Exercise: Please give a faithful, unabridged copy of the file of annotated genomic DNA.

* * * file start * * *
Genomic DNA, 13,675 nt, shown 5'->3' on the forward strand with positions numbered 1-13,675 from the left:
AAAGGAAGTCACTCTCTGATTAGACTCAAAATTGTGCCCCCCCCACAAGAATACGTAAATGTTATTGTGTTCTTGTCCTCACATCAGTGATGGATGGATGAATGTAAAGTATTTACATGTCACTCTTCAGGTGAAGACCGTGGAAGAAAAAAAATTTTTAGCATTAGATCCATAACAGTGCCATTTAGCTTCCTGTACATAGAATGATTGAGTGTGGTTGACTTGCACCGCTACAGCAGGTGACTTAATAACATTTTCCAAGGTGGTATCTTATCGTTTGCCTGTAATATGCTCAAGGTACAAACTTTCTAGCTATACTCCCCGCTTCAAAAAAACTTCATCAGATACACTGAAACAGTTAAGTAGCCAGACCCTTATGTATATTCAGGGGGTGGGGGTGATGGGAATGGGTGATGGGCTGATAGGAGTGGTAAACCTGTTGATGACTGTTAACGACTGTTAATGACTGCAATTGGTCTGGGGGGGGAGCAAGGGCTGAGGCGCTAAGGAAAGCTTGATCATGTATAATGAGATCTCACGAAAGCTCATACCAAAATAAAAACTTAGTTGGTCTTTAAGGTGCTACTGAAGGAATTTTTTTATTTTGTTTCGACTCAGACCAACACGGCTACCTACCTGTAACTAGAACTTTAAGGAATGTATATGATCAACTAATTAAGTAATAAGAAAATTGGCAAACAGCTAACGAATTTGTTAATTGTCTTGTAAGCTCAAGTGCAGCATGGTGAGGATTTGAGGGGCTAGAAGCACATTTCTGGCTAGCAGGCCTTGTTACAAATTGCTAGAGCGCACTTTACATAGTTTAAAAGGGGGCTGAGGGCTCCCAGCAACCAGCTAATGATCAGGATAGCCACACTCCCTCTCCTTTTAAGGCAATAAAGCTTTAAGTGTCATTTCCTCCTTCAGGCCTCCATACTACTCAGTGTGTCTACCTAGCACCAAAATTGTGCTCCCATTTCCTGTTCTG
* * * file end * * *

Genomic DNA, 13,675 nt, shown 5'->3' on the forward strand with positions numbered 1-13,675 from the left:
AAAGGAAGTCACTCTCTGATTAGACTCAAAATTGTGCCCCCCCCACAAGAATACGTAAATGTTATTGTGTTCTTGTCCTCACATCAGTGATGGATGGATGAATGTAAAGTATTTACATGTCACTCTTCAGGTGAAGACCGTGGAAGAAAAAAAATTTTTAGCATTAGATCCATAACAGTGCCATTTAGCTTCCTGTACATAGAATGATTGAGTGTGGTTGACTTGCACCGCTACAGCAGGTGACTTAATAACATTTTCCAAGGTGGTATCTTATCGTTTGCCTGTAATATGCTCAAGGTACAAACTTTCTAGCTATACTCCCCGCTTCAAAAAAACTTCATCAGATACACTGAAACAGTTAAGTAGCCAGACCCTTATGTATATTCAGGGGGTGGGGGTGATGGGAATGGGTGATGGGCTGATAGGAGTGGTAAACCTGTTGATGACTGTTAACGACTGTTAATGACTGCAATTGGTCTGGGGGGGGAGCAAGGGCTGAGGCGCTAAGGAAAGCTTGATCATGTATAATGAGATCTCACGAAAGCTCATACCAAAATAAAAACTTAGTTGGTCTTTAAGGTGCTACTGAAGGAATTTTTTTATTTTGTTTCGACTCAGACCAACACGGCTACCTACCTGTAACTAGAACTTTAAGGAATGTATATGATCAACTAATTAAGTAATAAGAAAATTGGCAAACAGCTAACGAATTTGTTAATTGTCTTGTAAGCTCAAGTGCAGCATGGTGAGGATTTGAGGGGCTAGAAGCACATTTCTGGCTAGCAGGCCTTGTTACAAATTGCTAGAGCGCACTTTACATAGTTTAAAAGGGGGCTGAGGGCTCCCAGCAACCAGCTAATGATCAGGATAGCCACACTCCCTCTCCTTTTAAGGCAATAAAGCTTTAAGTGTCATTTCCTCCTTCAGGCCTCCATACTACTCAGTGTGTCTACCTAGCACCAAAATTGTGCTCCCATTTCCTGTTCTG